Bally's men's presentation—its first under recently appointed creative directors Graeme Fidler and Michael Herz—featured footage of rare bison projected on the wall. Fidler said the goal was to "bring out the emotion in the brand" via masculine clothing and natural beauty.

The natural element was expressed in the materials: mainly leather, the house specialty for 160 years, though there were fine marled cashmeres and Shetland knits, too. The designers, formerly of Aquascutum, like to emphasize the timelessness and history of the Bally label when talking about their repositioning of the brand. For accessories, something men are already going to Bally for, they were boldest about updating their offerings. The brogued wingtip Birbur boot comes in 26-hole height and dark, burnished colors—most covetably, a deep pine green.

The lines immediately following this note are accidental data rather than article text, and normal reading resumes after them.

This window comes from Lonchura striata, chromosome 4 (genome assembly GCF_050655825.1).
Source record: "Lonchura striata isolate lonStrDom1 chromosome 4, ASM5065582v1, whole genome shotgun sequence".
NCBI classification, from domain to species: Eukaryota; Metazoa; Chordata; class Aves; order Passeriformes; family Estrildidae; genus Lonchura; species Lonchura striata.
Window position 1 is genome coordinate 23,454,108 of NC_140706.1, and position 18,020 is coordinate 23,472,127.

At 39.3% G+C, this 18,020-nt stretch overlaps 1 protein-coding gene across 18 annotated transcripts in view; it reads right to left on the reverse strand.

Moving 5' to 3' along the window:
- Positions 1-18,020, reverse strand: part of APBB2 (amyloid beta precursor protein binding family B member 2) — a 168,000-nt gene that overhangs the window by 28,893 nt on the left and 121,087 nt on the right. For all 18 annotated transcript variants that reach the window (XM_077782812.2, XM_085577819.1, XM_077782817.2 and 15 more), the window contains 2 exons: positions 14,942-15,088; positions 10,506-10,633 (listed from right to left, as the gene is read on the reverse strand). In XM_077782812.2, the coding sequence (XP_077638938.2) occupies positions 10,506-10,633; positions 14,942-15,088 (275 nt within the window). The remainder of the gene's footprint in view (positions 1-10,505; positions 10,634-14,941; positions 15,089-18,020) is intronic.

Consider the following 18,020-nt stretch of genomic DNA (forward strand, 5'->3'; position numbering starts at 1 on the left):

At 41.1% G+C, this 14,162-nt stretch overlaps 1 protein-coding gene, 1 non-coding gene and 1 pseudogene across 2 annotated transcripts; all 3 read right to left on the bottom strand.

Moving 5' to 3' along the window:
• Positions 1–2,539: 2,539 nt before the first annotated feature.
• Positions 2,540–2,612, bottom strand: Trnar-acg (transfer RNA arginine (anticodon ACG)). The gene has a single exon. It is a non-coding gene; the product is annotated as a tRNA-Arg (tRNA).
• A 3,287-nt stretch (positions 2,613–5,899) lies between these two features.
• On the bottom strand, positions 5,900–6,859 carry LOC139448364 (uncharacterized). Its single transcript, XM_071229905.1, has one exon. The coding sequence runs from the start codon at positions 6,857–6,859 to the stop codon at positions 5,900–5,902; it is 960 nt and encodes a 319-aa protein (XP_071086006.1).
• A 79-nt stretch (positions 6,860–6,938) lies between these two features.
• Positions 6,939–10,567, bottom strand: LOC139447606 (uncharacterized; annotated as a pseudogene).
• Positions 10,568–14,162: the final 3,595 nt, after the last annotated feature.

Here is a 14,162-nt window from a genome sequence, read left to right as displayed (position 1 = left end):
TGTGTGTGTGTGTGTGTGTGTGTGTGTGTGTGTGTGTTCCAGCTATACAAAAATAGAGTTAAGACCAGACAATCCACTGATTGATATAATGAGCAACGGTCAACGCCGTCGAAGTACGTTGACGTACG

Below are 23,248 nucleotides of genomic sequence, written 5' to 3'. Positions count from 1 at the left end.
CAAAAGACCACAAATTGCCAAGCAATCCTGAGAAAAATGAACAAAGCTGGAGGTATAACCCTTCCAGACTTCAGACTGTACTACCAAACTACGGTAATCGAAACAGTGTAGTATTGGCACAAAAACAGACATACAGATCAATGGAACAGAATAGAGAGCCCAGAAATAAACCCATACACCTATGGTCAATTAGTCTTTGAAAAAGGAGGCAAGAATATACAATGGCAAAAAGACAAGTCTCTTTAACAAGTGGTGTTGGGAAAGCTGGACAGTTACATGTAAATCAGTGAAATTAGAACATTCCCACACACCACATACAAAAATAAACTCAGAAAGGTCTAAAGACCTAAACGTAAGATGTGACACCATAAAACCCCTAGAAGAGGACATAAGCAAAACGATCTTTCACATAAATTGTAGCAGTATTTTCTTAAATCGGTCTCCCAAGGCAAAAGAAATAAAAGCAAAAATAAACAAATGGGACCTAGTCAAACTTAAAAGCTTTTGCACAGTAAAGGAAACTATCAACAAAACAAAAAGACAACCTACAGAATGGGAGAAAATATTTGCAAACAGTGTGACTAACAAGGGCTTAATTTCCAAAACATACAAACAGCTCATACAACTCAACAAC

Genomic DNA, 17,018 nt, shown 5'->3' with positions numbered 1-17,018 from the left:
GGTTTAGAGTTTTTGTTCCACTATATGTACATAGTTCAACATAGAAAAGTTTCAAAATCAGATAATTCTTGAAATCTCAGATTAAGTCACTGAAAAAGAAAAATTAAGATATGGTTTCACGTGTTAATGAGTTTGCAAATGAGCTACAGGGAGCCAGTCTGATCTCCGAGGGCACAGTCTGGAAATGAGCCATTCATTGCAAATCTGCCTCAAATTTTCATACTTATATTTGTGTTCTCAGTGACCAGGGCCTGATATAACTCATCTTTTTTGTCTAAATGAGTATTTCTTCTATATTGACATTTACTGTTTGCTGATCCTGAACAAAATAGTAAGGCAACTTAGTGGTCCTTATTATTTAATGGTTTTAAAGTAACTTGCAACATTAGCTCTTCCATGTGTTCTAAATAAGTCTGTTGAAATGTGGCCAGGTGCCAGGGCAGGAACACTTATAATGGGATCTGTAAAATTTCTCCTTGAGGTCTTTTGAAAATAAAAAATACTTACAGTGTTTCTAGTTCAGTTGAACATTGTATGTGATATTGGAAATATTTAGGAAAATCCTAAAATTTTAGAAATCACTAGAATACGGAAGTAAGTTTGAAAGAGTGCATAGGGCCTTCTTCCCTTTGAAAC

Those felt more now than then, but the perspective wasn't yet quite strong enough in ready-to-wear. There was a military inspiration, especially in a passage of cavalry twills and an officer's coat in bonded green and chocolate deerskin. That does suggest an update to the old standard, of course—probably no two-tone deerskin overcoats were noted among nineteenth-century Swiss infantrymen. But if Bally is to compete with resurgent heritage brands like Burberry and Trussardi, it will have to keep a closer eye on the present. Throughout, there were plenty of glimpses of what's possible, like a navy twill parka detailed in leather and lined in shearling but backed with cutout suede for the warmth without the weight.